And, in another departure from its earlier business model, Commerce One is trying to address a broader set of applications with Conductor, rather than sell an application aimed at a limited set of capabilities around procurement, according to company executives.

One early tester of Conductor, for example, is using the software to consolidate and prioritize its corporate purchases with its business partners, which is a more complicated task than a simple procurement transaction. There are now 10 early customers who are using Conductor software in pilot projects, the company said.

Conductor relies on Web services technology called choreography to model complicated business processes and XML-based tools to transfer business documents over the Internet. The Conductor server software includes a "registry," which acts as a directory of partners and the entry point to multiple applications within a trading network.

Pricing for the Conductor server software starts at $300,000. Commerce One sells industry and process-specific templates, or "accelerators," that run on the Conductor software. Pricing varies depending on application.

Crawling from the wreckage
Even with the new product plans, Commerce One faces many hurdles, said analysts. The company's new product strategy comes after a string of drastic cutbacks and financial problems. Late last year, Commerce One scaled back from 1,100 to 300 people and sold off its online marketplace. The company remains unprofitable.

Commerce One is also trying to distance itself from the wreckage of the B2B market. Other once-mighty e-marketplace companies, such as Ariba, are struggling to reinvent themselves. And some, such as Ventro and PurchasePro, have disappeared altogether.

Still, earlier troubles continue to haunt the company, said analysts. For starters, Commerce One's financial situation is rocky. The company has seen its revenue slide dramatically, from $409 million in 2001 to $106 million in 2002. In the last quarter of 2002, Commerce One posted a $279 million net loss.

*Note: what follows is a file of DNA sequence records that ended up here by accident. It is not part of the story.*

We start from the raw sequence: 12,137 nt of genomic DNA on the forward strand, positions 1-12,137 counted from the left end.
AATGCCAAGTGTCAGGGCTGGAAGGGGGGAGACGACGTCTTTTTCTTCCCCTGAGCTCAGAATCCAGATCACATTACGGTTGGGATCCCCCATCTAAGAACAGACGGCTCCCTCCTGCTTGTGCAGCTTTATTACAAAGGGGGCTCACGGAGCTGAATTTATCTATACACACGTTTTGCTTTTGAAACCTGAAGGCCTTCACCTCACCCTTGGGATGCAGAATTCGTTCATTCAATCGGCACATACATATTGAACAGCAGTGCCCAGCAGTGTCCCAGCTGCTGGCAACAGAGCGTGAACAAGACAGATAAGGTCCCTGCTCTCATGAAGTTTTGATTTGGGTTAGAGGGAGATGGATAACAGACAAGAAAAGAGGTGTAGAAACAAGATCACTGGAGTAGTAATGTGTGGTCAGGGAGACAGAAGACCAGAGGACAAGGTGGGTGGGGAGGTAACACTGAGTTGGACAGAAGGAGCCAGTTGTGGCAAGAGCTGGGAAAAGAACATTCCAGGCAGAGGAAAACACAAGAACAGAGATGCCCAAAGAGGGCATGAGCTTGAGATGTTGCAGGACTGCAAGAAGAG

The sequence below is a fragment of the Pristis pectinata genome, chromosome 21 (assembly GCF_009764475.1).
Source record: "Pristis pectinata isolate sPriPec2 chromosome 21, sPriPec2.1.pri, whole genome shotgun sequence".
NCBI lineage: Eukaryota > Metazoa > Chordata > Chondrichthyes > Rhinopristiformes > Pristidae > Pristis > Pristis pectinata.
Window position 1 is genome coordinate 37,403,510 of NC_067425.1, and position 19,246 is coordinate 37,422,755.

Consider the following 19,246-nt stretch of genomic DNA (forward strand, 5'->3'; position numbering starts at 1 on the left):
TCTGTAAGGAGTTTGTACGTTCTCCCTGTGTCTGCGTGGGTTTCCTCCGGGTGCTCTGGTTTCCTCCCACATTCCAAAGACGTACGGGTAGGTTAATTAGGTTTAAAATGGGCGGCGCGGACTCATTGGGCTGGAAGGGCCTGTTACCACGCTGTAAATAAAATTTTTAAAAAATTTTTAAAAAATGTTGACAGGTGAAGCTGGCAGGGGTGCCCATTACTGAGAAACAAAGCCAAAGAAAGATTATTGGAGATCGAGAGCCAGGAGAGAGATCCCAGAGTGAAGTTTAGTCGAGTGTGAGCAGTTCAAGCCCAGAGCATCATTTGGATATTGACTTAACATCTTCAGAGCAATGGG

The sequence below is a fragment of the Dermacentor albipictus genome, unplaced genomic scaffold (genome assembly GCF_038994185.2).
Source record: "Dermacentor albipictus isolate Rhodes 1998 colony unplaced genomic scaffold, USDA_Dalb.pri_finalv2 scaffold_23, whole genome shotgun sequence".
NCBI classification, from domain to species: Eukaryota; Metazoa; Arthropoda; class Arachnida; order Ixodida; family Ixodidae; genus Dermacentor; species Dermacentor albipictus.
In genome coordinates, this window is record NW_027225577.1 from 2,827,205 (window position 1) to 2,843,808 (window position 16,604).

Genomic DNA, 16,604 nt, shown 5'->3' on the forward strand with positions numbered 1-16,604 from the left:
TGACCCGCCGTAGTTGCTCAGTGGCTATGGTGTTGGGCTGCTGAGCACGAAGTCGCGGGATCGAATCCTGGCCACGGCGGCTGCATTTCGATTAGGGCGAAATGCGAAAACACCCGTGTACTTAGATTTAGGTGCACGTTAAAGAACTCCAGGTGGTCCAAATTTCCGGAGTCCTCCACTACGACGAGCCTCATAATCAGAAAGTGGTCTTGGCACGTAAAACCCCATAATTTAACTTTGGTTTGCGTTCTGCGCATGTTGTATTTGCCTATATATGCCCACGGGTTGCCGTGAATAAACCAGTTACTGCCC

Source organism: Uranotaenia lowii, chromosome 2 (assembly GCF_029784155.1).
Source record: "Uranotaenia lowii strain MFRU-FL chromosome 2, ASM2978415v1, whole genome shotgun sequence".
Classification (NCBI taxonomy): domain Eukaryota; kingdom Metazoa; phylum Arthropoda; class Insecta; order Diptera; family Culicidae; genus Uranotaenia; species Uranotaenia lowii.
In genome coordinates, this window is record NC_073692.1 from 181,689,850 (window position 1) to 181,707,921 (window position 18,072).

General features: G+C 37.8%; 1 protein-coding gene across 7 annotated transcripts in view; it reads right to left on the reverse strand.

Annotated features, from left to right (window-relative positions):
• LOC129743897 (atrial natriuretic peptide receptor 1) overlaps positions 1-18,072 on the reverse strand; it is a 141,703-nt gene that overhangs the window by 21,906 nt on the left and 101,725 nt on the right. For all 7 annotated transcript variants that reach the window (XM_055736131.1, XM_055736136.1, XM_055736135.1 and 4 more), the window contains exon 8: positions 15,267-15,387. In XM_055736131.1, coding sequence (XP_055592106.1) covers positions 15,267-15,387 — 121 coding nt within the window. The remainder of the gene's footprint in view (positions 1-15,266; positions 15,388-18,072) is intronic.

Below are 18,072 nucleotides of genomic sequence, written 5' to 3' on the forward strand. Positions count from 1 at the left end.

What's more, the company's overall credibility is shaky, according to Forrester's Bartels. Even in the company's heyday in 2000, it was criticized for rushing out products that were not 100 percent reliable, he said.

"There is also a sense that it's a vendor which didn't focus well, didn't react quickly and didn't execute well. So their credibility is an issue," Bartels said.

Commerce One's Singh said that the company is positioning itself for long-term viability with the recent staff reductions. He noted the company's cash has grown, and the company should be cash-flow positive by the end of the year. "We think we're doing the right things to stay viable," he said.

Even if the company gets its house in order, there's a long list of new competitors to deal with. Conductor pits Commerce One against a combination of software makers, including IBM, Microsoft, SAP and others, in the markets for corporate portals, integration middleware and so-called business process management software.

Louis Columbus, an analyst at AMR Research, said the company has a tough road ahead. "The fact that they're getting more focused on a chosen segment (with Web services in the supply chain) rather than...(a) global market place, which doesn't work, is good," said Columbus. "But they have got to take some strong medicine and get some financial controls in place."